With the help of three more wildly errant pitches – though none near my skull (and, remarkably, called right by the ump) – I managed to draw a walk, but was stranded on base. In later innings, I had a couple of singles, but got around to score only once.

My pitching improved as the game progressed – and so did the umpire’s calls as the setting sun started to dim and his squint lessened.

But the Yankees weren’t going to be denied. We got within a run, 3-2, and had runners on second and third in the final inning. But our last batter, our power hitter, struck out.

Richard lorded it over me for a few weeks, and no doubt justifiably. His barbs were relatively painless, though; he was, after all, a friend.

I couldn’t really be too disheartened, anyway. Although his Yankees had dealt us what turned out to be our only loss in a championship year – although they had handed me my only loss in seven pitching decisions – it had on sum been a good season, one worth savoring.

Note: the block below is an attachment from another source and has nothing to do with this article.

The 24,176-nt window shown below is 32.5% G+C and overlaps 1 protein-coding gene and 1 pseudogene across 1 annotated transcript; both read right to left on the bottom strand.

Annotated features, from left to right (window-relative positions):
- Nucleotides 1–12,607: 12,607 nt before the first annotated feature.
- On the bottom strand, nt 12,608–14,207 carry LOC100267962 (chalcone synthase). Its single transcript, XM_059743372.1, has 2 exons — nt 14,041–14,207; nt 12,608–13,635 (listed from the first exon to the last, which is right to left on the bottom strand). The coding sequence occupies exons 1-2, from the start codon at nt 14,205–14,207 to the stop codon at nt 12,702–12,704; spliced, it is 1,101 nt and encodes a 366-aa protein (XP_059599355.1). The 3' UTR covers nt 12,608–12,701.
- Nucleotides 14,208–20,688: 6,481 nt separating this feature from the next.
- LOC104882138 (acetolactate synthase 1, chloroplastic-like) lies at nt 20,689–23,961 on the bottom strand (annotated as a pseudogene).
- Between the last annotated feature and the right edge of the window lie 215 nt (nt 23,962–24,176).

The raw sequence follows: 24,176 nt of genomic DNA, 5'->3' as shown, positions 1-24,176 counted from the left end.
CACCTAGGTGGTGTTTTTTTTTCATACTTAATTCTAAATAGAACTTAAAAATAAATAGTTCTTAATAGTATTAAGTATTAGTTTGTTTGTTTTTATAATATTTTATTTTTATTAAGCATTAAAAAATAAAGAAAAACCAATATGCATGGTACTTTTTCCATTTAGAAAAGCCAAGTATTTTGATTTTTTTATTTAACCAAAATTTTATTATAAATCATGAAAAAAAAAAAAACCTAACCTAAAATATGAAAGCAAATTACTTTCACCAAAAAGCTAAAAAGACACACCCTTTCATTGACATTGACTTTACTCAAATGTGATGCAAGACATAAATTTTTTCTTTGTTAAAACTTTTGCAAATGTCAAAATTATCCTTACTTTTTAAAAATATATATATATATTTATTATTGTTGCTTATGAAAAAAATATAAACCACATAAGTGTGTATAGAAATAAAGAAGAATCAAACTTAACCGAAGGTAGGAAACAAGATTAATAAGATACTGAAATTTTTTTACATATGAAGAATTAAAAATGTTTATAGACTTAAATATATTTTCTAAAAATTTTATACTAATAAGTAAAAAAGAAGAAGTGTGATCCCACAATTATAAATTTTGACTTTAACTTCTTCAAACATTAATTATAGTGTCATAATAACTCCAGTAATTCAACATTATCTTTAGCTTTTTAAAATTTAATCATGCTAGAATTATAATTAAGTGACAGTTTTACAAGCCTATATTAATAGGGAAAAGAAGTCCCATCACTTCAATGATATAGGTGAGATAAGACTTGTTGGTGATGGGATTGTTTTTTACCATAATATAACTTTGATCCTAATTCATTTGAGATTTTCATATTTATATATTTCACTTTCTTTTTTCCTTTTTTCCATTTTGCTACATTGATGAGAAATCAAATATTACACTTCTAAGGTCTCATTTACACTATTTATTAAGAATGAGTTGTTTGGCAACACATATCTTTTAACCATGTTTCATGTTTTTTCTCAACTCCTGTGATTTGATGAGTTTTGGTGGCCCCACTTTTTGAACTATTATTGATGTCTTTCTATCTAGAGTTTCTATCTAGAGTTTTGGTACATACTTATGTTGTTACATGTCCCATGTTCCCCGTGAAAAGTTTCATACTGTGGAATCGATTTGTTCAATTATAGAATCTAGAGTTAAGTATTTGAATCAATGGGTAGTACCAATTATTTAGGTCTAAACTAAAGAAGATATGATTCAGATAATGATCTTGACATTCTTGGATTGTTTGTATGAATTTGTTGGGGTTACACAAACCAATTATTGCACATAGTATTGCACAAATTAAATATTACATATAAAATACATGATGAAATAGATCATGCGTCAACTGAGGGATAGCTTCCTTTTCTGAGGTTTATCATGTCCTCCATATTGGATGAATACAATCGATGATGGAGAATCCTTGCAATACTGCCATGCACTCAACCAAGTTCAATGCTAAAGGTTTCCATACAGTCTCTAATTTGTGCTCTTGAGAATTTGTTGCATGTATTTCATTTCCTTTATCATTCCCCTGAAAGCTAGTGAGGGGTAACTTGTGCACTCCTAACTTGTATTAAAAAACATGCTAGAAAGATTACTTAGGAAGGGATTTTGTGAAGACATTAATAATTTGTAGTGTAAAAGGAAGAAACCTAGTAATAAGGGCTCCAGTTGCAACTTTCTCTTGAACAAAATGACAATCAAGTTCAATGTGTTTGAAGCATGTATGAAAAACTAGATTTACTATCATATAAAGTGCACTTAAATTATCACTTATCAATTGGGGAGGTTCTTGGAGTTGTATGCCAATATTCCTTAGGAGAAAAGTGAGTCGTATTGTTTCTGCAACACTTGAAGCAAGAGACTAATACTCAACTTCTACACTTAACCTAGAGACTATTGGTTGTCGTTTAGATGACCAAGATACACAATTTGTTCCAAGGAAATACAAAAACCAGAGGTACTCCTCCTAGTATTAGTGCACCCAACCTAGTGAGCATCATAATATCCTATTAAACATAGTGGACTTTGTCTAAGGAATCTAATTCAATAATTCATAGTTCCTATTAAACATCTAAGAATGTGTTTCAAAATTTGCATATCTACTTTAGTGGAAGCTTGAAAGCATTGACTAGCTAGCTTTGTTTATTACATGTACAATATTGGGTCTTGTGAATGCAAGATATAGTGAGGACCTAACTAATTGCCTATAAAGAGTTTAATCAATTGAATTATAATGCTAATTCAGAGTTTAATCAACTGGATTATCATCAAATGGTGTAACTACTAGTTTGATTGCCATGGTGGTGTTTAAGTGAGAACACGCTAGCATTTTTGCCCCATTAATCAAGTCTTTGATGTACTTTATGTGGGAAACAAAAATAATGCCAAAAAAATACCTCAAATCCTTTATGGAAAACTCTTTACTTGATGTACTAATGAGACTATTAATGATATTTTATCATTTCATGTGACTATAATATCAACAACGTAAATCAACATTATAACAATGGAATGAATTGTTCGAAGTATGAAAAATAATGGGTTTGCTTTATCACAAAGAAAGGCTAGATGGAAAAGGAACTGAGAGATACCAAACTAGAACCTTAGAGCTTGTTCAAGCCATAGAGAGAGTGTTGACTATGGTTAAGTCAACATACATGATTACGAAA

That’s what I told myself in the wake of defeat, anyway.

But that Yankee game was the only one I replayed in my mind the rest of that summer. And it’s the only one I remember from that season with any detail today.

Yes, I remember it – but not because of the frustration it caused, or the magnified sting of a lone defeat, or the sense of failure that lingered afterward.

I remember it because of the lesson in humility that it taught me … a lesson that life has confirmed time and again in the ensuing years.

It’s a simple lesson, really, in two related parts.

First, I learned that no matter how good you are, or how good you think you are, there’s someone out there capable of doing better.

And second, I learned that if you take good fortune for granted – if you maybe get a little too pleased with yourself – someone just might knock you on your butt.



© The Odessa File 2004
Charles Haeffner
P.O. Box 365
Odessa, New York 14869